People Analytics: An Opportunity AND a Responsibility for HR

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David Green
David Green, People Analytics thought leader

It has long been said that people analytics represents a huge opportunity for HR to leave its antediluvian cost centre obsessed past behind and re-emerge as a revenue and profit generating engine of the business.


I heard a new and better twist on this last week from Al Adamsen of the Talent Strategy Institute. Whilst acknowledging the opportunity element, Al argued that it was equally a responsibility for HR functions to use analytics to help leaders make better decisions with regards to its people. Not just for financial and business performance either, but also to help make work – and the workplace – better for employees.


Given that culture, engagement and retention are three of the biggest issues facing business leaders and CHROs, I think Al has captured it perfectly and it’s a message I intend to espouse hence forwards.


It was an honour and a privilege to co-chair Tucana’s People Analytics conference in London last year. Fortunately, it seems I performed my duties reasonably enough as I have been invited to reprise my co-chair role for this year’s conference.


This year’s conference takes place on April 27-28 and will be held a stone’s throw from the Houses of Parliament and the glorious Westminster Abbey at the prestigious QE2 centre.


As usual, Barry and Tucana have booked some great speakers, many of whom I have not seen on the European conference circuit before. I am particularly looking forward to hearing Mark Berry, one of a new, emerging breed of CHRO that is comfortable with data, and driven by making fact-based people decisions that lead to enhanced business outcomes. Mark has described analytics executed correctly as the “GPS of HR” (see interview with Luk Smeyers of iNostix), and there is nothing to disagree with there.


Other speakers include ex-Googler Mike West, Vanessa Varney of Coca-Cola Enterprises, Ian Bailie of Cisco, GSK’s Ben Nicholas, Gene Pease, Jonathan Ferrar, the aforementioned Luk Smeyers and the irrepressible force of nature that is Max Blumberg. If you haven’t booked your place yet, don’t panic as there are still a few tickets left – register here.


Looking back to last year’s conference there were several key takeaways (see full ‘Key Takeaways’ here), but if I had to highlight one it was that growth in people analytics could be seen by the conversation having shifted from the ‘why’ to the ‘how’.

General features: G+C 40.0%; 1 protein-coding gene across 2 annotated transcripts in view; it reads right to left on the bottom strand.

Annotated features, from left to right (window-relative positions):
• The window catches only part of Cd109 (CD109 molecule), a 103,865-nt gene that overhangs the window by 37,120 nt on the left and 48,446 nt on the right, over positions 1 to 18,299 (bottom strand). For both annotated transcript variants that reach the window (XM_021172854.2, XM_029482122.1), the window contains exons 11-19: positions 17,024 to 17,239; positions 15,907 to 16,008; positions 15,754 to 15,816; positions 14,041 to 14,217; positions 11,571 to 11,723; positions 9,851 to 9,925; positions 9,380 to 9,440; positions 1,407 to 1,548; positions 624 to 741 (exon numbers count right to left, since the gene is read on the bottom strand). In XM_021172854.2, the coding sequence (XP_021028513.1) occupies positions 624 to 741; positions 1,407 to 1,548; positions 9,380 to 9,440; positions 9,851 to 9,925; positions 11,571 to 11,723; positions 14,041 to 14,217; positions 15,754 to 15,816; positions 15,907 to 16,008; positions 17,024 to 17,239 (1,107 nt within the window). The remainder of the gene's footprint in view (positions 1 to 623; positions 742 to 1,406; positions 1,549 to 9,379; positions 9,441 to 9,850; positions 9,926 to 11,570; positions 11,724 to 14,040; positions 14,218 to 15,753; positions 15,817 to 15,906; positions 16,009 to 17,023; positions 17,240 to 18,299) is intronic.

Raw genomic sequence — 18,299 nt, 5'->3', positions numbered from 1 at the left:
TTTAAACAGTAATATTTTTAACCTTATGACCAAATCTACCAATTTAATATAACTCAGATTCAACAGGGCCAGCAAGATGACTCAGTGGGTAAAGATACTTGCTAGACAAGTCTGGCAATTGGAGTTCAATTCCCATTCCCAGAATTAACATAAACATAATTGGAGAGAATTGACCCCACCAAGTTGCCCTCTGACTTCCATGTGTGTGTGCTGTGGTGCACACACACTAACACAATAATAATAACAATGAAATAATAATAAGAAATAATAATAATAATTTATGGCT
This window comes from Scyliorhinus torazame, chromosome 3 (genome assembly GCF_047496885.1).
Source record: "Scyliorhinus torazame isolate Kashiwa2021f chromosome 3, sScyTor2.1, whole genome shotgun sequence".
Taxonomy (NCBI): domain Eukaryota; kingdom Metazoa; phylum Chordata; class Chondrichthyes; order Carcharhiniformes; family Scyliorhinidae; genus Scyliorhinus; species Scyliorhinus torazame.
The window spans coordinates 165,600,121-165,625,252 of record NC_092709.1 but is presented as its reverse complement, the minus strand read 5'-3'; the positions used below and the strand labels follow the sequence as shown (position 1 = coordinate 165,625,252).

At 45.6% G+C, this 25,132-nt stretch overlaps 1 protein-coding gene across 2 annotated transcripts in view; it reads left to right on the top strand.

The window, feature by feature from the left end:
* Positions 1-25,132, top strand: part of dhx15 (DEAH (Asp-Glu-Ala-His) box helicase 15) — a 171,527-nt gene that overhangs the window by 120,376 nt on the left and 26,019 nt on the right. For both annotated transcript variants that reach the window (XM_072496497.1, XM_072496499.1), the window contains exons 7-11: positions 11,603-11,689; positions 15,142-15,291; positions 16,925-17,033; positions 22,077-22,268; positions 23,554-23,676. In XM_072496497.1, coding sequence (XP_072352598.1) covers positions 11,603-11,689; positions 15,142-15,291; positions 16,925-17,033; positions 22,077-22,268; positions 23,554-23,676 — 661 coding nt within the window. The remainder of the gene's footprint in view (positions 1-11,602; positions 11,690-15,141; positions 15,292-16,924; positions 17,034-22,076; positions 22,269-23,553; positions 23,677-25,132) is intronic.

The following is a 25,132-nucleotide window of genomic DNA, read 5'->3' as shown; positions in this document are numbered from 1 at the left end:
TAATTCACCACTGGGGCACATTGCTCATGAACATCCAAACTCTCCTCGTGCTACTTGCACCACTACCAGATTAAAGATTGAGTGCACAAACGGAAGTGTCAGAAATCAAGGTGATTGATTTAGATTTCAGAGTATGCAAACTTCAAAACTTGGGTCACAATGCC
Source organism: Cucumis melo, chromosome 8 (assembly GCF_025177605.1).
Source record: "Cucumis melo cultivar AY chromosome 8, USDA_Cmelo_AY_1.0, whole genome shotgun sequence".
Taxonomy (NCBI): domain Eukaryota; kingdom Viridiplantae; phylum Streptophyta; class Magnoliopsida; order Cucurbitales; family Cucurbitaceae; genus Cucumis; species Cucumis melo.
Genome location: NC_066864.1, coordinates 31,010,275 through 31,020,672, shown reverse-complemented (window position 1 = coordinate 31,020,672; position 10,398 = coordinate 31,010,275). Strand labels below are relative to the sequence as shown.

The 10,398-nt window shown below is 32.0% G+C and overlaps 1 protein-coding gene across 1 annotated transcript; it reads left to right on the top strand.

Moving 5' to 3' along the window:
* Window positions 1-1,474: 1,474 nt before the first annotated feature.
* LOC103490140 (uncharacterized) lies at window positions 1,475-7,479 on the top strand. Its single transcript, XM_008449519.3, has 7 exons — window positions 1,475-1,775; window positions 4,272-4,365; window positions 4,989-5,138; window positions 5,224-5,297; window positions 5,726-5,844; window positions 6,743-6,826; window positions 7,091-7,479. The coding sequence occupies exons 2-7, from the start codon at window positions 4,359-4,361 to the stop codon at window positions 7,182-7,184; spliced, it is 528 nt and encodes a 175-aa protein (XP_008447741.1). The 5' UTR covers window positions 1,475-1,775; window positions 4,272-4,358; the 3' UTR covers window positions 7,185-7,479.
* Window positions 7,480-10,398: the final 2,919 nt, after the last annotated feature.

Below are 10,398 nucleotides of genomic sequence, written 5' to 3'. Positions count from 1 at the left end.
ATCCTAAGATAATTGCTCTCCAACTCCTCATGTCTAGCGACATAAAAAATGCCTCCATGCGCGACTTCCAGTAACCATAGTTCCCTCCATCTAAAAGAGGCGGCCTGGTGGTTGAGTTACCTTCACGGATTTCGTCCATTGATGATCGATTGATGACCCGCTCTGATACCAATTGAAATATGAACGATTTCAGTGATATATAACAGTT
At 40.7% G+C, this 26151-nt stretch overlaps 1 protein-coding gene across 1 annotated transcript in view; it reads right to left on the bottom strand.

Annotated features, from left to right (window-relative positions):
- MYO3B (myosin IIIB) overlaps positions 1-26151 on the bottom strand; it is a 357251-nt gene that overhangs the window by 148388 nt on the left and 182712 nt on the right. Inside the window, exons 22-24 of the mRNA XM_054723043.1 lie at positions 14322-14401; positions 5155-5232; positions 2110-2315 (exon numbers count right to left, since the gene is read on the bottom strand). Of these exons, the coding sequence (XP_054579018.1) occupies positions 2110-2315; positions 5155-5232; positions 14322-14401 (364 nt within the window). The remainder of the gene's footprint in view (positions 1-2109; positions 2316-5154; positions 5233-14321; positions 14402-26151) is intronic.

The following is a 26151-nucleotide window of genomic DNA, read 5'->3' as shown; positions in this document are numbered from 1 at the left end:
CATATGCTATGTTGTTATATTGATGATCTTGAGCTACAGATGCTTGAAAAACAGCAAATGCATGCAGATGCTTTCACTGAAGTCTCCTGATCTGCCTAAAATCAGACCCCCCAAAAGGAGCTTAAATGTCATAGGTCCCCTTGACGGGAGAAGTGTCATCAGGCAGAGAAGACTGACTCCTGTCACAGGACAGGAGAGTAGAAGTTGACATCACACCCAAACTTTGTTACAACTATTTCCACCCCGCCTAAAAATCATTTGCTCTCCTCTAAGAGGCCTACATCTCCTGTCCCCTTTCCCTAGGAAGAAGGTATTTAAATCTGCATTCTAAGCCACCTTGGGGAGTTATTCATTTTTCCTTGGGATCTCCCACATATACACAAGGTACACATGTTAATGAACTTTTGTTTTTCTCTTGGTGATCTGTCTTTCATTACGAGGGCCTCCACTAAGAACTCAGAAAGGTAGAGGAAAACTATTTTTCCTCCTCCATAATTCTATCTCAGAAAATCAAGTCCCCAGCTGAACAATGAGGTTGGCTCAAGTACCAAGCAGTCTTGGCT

Nearly one year on conversations I am having with senior HR leaders suggests this progress has accelerated, and as well as the ‘how’ of establishing a people analytics programme, equal emphasis is being given to the ‘what’ of the business problems to centre the analysis on.


So, shifting focus towards this year’s conference, I’m looking forward to validating my own belief that 2016 is the year that will see a significant step forward not only in the wider adoption of analytics within HR but also the sophistication of the work that is being undertaken.


As well as the reasons already outlined, my confidence is based on a number of factors, including but not limited to:


  • Analytics is consistently a top three priority for CHROs and is also a fundamental component for HR leaders to tackle the troublesome holy trinity of culture, engagement and retention.
  • Technology has opened up new possibilities for HR with regards to analytics and cognitive computing. This means that the ability to derive insights from multiple data sources both inside and external to the organisation is increasingly viable.
  • Increased willingness by both organisations and HR leaders to collaborate and share best practice on its people strategies and so to accelerate progress for the many rather than just the few.
  • Allied to all this is that the business case for analytics is pretty much irrefutable. This is perhaps illustrated best by research from Bersin by Deloitte. They studied the benefits enjoyed by the 14% of companies who have already developed mature people analytics capabilities. As well as generating better talent outcomes in terms of leadership pipelines, efficiency gains, and talent mobility, the most telling finding was that the share prices of this pioneering 14% outpaced the S&P 500 by an average 30% from 2011-14


All this points to 2016 being the year that the exponential growth predicted by the likes of the aforementioned Bersin by Deloitte may well go into overdrive. So, if you are hesitating over whether to book your tickets for People Analytics 2016, I would urge you to do so right now!


About the Author


David is a respected influencer on the burgeoning topic of people analytics as well as a wider commentator on the implications on the human resources function of the future of work. He is an active contributor to social media, a regular writer and blogger whilst also speaking at industry events and being an experienced conference chair and moderator. David has recently received recognition as Best Writer at the 2015 HR Tech Writers’ Awards and also from LinkedIn, who made him one of their ten Power Profiles for Human Resources in the UK based on his influence on the site in 2015.


David’s role at IBM enables him to deliver people analytics solutions to clients across the full range of IBM’s analytics, data and workforce science solutions. These include employee listening, behavioural and skills assessments, predictive and cognitive analytics solutions and consulting services.


Please feel free to follow David on Twitter @david_green_uk and LinkedIn.



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